National Shrimp Day: A Way of Life
National Shrimp Day pays homage to the delectable crustacean that we often enjoy in our favorite boils, creamy pastas or stuffed in a po’boy. However, in Louisiana’s Bayou Country, shrimp is more than a delicacy – it is a way of life.
Take David and Kim Chauvin of Dulac, Louisiana. From a young age, David could be found out back with his dad - building boats and making some of the best memories. A few years later, he and Kim met in high school, and the two found love in a faith-based relationship that has carried them through today. After discovering a shared passion for commercial fishing, the couple spent 17 years in the industry, learning the waters, developing relationships with local fisherman and understanding what it takes to catch high-quality shrimp.
In 2010, David and Kim opened David Chauvin’s Seafood Company in Dulac, a fuel and ice dock, shrimp retail business and supply house. Ready to hit the ground running, the Chauvins were unaware of the foundation they would have to rebuild from the ground up following the infamous oil spill. The destruction to our waterways, wildlife and fisheries were detrimental, and no one thought that the shrimping industry stood a chance at rebounding. Fortunately, a little blood, sweat and tears along with a great rapport garnered a well-established operation for the couple soon after.
As the demand for quality shrimp increased, so did Kim’s passion for educating consumers on the ins and outs of the shrimping industry. “In a world of instant gratification and ready-to-eat meals, it is more important now than ever to educate the next generation on where their food comes from,” said Kim. “That’s why we decided to start the Down the Bayou Shrimp Tours, to offer a hands-on introduction to the shrimping industry and to showcase the importance of purchasing local.” Understanding how to read labels, the issues between domestic and imports and how to ensure you’re making healthy choices when it comes to purchasing shrimp are a few topics covered in their 1.5 hours tour.
A few kids later, the business had grown into a family affair with the opening of their new processing plant, Bluewater Shrimp Company, another supply company called Huey Ice Company and David Chauvin’s Seafood of Cocodrie. With a powerhouse mindset and unstoppable work ethic, the Chauvins approached each year anew and constantly strived to be innovative leaders in their industry.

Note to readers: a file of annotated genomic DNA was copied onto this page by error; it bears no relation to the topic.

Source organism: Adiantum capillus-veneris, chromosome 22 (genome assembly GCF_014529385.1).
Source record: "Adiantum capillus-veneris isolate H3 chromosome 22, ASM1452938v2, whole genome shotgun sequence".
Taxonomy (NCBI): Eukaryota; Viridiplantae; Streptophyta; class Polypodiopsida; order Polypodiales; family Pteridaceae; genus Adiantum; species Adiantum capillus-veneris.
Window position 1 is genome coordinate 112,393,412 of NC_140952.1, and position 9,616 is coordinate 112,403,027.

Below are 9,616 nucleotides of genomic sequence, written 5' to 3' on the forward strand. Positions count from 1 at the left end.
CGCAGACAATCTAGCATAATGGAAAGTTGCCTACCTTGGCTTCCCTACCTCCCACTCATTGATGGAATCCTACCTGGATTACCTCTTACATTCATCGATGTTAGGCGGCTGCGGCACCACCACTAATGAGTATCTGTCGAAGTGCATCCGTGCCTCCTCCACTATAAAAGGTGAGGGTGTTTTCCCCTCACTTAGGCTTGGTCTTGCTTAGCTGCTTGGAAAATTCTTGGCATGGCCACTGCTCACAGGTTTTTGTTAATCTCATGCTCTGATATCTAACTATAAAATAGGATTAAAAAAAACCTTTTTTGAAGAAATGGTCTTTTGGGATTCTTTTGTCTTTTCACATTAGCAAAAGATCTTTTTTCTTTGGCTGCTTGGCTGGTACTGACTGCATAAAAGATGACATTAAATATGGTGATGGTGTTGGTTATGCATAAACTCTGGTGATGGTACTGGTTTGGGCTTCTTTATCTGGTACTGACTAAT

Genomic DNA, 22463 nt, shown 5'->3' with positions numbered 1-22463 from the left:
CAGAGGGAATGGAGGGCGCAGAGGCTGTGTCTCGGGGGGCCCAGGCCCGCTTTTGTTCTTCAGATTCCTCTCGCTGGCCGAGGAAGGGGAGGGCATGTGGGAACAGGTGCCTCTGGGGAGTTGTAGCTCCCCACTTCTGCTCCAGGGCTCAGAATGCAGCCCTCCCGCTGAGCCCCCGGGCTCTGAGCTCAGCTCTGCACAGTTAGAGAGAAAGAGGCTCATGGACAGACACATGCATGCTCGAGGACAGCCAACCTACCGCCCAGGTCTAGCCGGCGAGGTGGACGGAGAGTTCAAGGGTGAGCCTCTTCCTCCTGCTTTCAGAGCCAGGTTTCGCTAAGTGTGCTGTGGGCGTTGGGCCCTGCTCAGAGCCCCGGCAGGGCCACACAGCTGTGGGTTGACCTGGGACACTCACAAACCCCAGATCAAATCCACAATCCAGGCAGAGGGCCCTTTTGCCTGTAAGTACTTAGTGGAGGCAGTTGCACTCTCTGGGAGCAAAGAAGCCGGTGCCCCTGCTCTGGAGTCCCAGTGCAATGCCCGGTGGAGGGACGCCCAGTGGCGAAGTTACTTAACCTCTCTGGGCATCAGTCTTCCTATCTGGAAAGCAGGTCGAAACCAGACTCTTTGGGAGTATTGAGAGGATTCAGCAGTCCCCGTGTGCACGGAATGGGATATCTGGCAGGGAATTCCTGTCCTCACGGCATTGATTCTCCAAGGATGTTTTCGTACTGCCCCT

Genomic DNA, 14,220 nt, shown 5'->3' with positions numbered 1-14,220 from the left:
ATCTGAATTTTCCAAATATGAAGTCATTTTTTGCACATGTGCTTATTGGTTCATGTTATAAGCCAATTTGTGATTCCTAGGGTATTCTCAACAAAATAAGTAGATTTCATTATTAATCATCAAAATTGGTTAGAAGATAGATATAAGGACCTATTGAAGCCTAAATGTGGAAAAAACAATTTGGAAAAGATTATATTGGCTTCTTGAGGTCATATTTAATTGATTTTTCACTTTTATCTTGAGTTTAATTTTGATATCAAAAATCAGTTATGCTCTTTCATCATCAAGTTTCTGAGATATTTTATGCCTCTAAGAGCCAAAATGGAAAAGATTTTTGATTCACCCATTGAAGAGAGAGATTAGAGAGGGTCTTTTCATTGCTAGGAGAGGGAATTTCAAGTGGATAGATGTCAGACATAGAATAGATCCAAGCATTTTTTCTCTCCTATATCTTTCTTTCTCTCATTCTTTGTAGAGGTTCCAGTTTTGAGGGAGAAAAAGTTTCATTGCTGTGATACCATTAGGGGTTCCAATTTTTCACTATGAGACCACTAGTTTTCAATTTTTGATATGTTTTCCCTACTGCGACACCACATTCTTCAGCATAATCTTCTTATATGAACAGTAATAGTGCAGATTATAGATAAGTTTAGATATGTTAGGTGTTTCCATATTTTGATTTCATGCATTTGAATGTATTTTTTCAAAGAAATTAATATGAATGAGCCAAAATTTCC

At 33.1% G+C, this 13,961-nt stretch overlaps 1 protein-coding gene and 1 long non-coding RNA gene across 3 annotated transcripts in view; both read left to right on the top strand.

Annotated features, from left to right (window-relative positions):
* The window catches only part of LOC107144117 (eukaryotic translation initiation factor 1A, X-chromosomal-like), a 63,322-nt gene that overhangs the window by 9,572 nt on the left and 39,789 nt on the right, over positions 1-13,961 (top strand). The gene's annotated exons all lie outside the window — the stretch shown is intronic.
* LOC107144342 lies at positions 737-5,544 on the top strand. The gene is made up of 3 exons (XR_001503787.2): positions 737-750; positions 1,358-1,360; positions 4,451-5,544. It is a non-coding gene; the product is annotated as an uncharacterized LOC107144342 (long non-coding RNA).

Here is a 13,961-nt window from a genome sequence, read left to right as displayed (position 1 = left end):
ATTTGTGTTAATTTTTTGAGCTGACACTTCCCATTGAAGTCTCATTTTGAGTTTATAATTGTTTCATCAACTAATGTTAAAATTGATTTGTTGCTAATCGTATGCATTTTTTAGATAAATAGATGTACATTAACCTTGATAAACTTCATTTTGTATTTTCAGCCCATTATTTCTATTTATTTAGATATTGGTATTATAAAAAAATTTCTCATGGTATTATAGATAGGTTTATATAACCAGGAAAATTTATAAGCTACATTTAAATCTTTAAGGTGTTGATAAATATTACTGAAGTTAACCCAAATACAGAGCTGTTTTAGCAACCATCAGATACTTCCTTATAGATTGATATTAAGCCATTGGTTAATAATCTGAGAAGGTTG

In August of 2021, Hurricane Ida made landfall in South Louisiana as a devastating Category 4 storm. Her vast destruction left folks like David and Kim wondering what their next step would be. For many in Terrebonne Parish, the work performed on shrimp boats is what earns a living to put food on the table – and they were wrecked. In the days following the storm, despite suffering from serious damage to their establishments, the Chauvins aided in supplying food and necessities to those in need, helped rebuild boats so that fisherman could get back to work and sheltered families on their generator-powered vessels. They then realized the only next step to take, was one forward.
Nine months post-Ida, with some construction still underway, David Chauvin’s Seafood Company is completely open for business as demand for high-quality shrimp remains greater than ever. The shrimping industry will always face hurdles – whether it’s mother nature’s unpredictability, low shrimp prices or high fuel costs, but one thing remains the same, the Chauvins will continue to push forward as the leading processor of shrimp in Louisiana.